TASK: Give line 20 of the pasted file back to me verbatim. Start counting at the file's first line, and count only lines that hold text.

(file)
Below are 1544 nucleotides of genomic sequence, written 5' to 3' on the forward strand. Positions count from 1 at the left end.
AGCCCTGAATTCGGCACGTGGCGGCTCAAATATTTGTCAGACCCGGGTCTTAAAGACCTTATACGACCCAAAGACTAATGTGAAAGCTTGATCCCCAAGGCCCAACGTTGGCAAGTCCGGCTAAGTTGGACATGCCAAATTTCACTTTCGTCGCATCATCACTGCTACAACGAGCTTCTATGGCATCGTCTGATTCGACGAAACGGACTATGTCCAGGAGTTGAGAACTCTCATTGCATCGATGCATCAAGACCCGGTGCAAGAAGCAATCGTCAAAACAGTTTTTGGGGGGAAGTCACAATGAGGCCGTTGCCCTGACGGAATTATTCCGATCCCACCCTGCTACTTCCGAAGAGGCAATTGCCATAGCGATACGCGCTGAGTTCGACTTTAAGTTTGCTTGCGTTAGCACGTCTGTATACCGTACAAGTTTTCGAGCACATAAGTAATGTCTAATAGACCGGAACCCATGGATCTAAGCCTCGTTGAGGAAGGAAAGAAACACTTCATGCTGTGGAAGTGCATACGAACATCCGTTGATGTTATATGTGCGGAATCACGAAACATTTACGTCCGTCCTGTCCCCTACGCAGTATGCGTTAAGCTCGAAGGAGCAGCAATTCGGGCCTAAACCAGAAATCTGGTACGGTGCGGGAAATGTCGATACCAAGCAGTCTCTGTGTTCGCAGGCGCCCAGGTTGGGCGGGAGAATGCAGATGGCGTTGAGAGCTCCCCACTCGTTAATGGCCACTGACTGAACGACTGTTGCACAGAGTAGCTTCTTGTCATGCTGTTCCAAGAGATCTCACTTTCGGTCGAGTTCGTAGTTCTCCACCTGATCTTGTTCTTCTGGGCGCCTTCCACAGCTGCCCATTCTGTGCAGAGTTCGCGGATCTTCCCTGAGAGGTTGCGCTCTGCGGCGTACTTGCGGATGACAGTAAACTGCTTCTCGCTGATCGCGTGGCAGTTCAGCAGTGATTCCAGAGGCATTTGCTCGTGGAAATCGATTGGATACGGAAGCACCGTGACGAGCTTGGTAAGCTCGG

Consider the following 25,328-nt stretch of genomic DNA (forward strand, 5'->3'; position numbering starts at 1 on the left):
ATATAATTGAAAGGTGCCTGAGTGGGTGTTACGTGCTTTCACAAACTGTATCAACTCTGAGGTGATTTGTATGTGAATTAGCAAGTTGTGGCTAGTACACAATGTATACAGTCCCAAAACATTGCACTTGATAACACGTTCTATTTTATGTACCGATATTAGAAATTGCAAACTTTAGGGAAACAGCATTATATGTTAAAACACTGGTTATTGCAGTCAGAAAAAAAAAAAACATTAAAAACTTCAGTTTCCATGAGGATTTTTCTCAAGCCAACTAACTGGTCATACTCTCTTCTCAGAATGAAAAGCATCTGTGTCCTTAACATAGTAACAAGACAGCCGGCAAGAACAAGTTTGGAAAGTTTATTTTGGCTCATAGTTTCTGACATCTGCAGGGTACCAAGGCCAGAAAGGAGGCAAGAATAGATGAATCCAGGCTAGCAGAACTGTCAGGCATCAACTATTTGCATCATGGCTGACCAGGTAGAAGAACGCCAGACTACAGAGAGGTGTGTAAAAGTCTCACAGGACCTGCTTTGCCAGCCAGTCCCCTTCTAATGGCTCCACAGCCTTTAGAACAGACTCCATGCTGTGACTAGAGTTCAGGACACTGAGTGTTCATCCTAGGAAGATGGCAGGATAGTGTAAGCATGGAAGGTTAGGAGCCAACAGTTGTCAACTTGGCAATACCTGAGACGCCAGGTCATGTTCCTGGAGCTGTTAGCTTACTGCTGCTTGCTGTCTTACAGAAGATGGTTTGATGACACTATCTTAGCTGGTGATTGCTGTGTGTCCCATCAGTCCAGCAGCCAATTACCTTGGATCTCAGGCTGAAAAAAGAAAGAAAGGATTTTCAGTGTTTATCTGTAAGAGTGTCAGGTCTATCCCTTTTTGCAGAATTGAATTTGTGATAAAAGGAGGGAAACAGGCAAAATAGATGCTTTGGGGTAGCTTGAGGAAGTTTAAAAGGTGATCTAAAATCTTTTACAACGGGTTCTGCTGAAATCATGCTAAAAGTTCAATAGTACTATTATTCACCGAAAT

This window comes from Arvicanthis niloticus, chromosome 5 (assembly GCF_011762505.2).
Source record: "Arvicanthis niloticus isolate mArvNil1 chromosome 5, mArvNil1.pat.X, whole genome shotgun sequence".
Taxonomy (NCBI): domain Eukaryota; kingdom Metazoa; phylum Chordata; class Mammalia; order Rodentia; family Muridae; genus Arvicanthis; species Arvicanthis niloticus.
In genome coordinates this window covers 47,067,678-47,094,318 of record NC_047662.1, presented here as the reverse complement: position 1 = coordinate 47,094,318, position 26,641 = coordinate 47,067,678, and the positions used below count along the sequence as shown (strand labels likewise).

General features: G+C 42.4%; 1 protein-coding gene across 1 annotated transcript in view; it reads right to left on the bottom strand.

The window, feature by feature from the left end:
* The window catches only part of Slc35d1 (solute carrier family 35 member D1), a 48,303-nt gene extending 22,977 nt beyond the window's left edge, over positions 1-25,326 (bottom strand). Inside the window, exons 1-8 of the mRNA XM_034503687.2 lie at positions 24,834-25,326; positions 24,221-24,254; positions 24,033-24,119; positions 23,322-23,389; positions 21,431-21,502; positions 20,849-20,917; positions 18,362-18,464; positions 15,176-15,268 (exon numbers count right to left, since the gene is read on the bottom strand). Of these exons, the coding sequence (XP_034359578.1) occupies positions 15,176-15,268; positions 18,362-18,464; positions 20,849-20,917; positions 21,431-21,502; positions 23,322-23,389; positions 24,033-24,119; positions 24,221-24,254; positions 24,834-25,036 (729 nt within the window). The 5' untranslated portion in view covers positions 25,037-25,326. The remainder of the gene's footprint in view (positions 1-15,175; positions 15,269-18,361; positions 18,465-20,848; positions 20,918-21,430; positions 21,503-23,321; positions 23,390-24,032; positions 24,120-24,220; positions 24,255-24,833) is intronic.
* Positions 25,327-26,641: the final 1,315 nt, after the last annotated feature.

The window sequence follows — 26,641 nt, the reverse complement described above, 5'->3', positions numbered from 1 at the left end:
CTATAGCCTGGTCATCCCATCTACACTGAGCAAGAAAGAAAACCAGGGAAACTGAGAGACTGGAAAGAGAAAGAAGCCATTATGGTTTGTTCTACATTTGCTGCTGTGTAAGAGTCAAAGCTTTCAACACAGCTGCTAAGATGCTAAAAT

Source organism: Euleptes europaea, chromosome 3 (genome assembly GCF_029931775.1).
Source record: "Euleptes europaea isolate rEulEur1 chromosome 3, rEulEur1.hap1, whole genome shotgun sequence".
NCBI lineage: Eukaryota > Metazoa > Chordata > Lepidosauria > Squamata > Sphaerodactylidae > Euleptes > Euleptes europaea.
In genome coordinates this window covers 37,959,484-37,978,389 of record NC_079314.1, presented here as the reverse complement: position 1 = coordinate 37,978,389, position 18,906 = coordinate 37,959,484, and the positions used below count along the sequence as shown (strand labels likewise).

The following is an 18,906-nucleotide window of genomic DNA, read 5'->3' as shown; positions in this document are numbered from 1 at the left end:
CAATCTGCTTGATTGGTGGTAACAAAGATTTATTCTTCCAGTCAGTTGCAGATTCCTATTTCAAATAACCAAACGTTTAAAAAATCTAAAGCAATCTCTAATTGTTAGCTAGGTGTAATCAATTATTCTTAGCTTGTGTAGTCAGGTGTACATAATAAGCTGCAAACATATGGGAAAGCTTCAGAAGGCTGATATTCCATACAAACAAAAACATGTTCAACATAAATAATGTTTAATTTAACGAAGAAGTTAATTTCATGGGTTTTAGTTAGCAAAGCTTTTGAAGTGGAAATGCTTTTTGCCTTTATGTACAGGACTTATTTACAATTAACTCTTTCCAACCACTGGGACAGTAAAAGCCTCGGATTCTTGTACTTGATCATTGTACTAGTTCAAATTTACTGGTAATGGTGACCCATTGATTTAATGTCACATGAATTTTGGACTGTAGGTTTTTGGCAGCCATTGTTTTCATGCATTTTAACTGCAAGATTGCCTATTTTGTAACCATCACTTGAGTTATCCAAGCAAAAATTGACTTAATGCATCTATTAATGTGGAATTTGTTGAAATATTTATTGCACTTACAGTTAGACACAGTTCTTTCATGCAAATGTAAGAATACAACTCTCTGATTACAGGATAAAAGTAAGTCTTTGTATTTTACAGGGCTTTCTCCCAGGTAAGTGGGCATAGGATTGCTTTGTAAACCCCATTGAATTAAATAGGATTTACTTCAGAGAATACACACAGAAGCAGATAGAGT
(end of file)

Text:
CAATCTGCTTGATTGGTGGTAACAAAGATTTATTCTTCCAGTCAGTTGCAGATTCCTATTTCAAATAACCAAACGTTTAAAAAATCTAAAGCAATCTCTAATTGTTAGCTAGGTGTAATCAATTATTCTTAGCTTGTGTAGTCAGGTGTACATAATAAGCTGCAAACATATGGGAAAGCTTCAGAAGGCTGATATTCCATACAAACAAAAACATGTTCAACATAAATAATGTTTAATTTAACGAAGAAGTTAATTTCATGGGTTTTAGTTAGCAAAGCTTTTGAAGTGGAAATGCTTTTTGCCTTTATGTACAGGACTTATTTACAATTAACTCTTTCCAACCACTGGGACAGTAAAAGCCTCGGATTCTTGTACTTGATCATTGTACTAGTTCAAATTTACTGGTAATGGTGACCCATTGATTTAATGTCACATGAATTTTGGACTGTAGGTTTTTGGCAGCCATTGTTTTCATGCATTTTAACTGCAAGATTGCCTATTTTGTAACCATCACTTGAGTTATCCAAGCAAAAATTGACTTAATGCATCTATTAATGTGGAATTTGTTGAAATATTTATTGCACTTACAGTTAGACACAGTTCTTTCATGCAAATGTAAGAATACAACTCTCTGATTACAGGATAAAAGTAAGTCTTTGTATTTTACAGGGCTTTCTCCCAGGTAAGTGGGCATAGGATTGCTTTGTAAACCCCATTGAATTAAATAGGATTTACTTCAGAGAATACACACAGAAGCAGATAGAGT